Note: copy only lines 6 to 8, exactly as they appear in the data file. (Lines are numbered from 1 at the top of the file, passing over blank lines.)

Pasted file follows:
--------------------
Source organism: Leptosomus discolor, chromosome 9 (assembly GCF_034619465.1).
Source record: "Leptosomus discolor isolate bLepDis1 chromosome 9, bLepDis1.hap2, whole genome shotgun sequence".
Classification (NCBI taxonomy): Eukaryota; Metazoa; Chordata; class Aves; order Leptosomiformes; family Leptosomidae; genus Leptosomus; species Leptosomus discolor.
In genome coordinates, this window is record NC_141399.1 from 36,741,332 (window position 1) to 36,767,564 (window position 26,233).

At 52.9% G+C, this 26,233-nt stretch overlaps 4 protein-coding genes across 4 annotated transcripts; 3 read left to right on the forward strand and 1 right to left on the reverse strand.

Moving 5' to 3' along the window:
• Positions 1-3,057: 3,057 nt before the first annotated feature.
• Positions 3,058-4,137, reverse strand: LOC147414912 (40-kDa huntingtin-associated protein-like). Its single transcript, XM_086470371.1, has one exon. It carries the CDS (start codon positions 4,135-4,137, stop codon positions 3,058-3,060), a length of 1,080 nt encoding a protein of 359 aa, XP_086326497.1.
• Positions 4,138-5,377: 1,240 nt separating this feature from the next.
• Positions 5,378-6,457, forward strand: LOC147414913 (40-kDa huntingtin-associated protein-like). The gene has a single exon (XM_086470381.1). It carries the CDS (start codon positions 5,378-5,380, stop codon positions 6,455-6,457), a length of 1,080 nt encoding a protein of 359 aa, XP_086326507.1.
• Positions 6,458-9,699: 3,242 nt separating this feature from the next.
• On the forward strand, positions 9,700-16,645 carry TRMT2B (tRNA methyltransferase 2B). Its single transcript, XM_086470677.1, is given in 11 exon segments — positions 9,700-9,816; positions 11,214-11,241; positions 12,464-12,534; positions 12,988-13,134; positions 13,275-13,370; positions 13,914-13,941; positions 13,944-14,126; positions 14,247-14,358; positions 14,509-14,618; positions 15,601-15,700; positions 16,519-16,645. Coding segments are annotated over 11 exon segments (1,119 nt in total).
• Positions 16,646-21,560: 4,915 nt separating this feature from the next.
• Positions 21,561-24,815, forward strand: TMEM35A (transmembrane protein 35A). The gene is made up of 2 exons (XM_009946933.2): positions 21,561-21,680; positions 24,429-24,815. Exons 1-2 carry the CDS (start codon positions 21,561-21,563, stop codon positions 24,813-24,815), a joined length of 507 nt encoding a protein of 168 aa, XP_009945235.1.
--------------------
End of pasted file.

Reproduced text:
Moving 5' to 3' along the window:
• Positions 1-3,057: 3,057 nt before the first annotated feature.
• Positions 3,058-4,137, reverse strand: LOC147414912 (40-kDa huntingtin-associated protein-like). Its single transcript, XM_086470371.1, has one exon. It carries the CDS (start codon positions 4,135-4,137, stop codon positions 3,058-3,060), a length of 1,080 nt encoding a protein of 359 aa, XP_086326497.1.